Child Car Safety

August 26th, 2022 by

Whether you’re taking your child along for a short trip to the grocery store or on a cross-country road trip to see your in-laws, it’s vital to ensure their safety. We’ve put together some tips you can explore for keeping your family safe in the car, including what types of car seats to use and other measures you can take to protect your loved ones on the road.

What Are the 4 Different Types of Car Seats?

The four different types of car seats are:

  • Rear-facing car seat.
  • Forward-facing car seat.
  • Booster seat.
  • Seat belt.

Rear-Facing Car Seats for Infants

Rear-facing car seats are best for newborns. They may continue to ride in this kind of car seat until they are between the ages of two and four. Your child’s transition out of a rear-facing car seat depends on weight and height. It would be best if you also considered the car seat manufacturer’s suggestions.

A rear-facing car seat has a rounded shape and a harness. If an accident occurs, the seat cradles your infant and moves with them to minimize jostling. This design is highly beneficial, as it can prevent damage to their vulnerable spinal cord and neck.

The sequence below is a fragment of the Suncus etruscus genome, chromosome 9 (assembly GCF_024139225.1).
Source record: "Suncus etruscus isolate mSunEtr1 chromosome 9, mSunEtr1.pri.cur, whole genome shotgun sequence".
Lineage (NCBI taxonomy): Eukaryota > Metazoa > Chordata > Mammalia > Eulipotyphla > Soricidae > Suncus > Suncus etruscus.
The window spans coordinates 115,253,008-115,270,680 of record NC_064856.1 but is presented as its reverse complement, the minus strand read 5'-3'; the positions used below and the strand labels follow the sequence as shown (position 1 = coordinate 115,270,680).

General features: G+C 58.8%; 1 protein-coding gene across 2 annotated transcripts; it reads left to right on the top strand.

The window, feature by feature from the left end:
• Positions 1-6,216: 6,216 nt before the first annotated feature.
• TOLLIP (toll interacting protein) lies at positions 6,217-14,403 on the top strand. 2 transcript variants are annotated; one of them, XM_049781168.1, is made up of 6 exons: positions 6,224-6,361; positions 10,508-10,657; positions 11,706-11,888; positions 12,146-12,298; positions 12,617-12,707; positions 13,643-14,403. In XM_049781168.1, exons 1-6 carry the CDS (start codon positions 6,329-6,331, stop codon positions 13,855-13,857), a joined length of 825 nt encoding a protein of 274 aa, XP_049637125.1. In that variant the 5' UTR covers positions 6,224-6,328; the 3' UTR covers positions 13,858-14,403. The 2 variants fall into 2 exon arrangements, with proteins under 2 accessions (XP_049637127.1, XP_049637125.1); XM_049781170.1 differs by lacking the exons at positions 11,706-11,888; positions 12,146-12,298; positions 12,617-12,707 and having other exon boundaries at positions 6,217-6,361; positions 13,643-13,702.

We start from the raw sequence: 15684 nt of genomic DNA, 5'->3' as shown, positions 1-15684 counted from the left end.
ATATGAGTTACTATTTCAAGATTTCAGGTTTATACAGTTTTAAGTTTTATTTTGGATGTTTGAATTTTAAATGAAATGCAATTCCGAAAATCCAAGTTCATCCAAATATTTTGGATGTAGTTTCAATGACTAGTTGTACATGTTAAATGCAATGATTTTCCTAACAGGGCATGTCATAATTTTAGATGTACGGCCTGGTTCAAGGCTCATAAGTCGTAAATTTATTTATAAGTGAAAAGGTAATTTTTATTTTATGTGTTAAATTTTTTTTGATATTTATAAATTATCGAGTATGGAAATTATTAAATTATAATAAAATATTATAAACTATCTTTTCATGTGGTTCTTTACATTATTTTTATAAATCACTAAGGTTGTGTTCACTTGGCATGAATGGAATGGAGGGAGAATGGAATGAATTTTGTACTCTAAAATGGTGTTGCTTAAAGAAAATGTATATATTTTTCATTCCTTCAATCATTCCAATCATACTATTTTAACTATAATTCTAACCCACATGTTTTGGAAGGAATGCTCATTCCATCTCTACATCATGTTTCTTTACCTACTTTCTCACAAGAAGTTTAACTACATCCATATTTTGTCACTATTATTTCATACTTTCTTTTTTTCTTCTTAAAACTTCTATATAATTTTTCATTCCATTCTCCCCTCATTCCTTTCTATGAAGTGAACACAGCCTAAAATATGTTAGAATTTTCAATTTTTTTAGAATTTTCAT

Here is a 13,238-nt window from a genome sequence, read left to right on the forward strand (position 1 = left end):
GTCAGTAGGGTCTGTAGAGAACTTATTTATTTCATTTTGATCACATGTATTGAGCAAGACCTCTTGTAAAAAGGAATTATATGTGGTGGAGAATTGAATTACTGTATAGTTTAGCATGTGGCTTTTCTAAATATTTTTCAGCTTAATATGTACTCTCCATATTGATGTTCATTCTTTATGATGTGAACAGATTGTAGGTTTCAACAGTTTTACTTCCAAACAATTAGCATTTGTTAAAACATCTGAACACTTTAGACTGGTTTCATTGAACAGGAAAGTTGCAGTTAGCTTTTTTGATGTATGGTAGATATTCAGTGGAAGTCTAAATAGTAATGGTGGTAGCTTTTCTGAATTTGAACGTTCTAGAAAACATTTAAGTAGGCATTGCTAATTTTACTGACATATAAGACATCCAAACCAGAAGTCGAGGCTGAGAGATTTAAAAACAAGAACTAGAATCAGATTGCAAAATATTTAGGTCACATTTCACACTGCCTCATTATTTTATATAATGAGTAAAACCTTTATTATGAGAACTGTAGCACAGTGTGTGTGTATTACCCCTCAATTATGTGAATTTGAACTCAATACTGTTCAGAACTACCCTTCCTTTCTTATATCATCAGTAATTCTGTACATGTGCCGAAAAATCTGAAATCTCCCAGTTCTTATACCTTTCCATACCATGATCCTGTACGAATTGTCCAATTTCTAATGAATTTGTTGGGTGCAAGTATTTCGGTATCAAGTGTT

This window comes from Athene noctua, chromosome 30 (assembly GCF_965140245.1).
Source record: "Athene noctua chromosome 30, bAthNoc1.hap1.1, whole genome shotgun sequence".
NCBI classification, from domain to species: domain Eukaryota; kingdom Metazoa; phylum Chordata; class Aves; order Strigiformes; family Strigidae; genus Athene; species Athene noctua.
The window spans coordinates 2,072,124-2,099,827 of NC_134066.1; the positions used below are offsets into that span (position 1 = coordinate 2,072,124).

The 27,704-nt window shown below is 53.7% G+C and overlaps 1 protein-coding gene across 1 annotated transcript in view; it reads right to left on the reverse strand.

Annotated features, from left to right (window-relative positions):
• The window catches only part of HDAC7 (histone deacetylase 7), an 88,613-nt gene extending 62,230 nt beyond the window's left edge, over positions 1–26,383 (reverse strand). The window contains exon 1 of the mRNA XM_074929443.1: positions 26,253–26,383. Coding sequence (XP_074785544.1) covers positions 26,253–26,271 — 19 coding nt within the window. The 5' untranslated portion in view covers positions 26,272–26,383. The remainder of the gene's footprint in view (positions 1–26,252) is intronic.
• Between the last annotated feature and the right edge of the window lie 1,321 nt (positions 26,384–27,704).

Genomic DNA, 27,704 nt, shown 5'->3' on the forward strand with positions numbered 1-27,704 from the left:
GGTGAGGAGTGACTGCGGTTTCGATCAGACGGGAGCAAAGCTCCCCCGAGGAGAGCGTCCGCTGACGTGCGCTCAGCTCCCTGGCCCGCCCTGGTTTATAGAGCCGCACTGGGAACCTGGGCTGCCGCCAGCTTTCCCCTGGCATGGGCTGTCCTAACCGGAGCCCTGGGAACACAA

You can choose to purchase a convertible car seat so that you don’t have to buy as many car seats for your child. You can use a convertible car seat as a rear-facing seat during your child’s first year of life or for however long they need to remain rear-facing. When the time comes, you can turn your convertible car seat into a front-facing one.

Forward-Facing Car Seats for Toddlers

A forward-facing car seat is meant for use with toddlers. It has a harness and a tether and faces the same way a vehicle’s traditional backseat does. The goal of this style of seat is to prevent your youngster from moving forward during a collision. Toddlers typically start using a forward-facing car seat when they’re around two years old. However, the starting age can vary drastically depending on your child’s size and the recommendations from your car seat manufacturer.

Booster Seats for Elementary-School-Aged Children

When your child has outgrown their forward-facing car seat, you can have them ride in a booster seat. A booster seat is an elevated seat that keeps your youngster, usually between the ages of five and nine, positioned properly to wear their seatbelt. A booster seat helps situate a child so that the lap-and-shoulder belt sits appropriately on the strong points of their chest, hips, and body.

There are two different types of booster seats. The first is a booster seat that offers a high back supporting your child’s neck and head. It’s a good idea to purchase this booster seat if your vehicle has seats without headrests. The second kind of booster seat is a backless booster seat. As the name implies, this seat doesn’t have a back. It’s ideal if your vehicle comes equipped with head supports on the seats.

Seatbelts for Older Children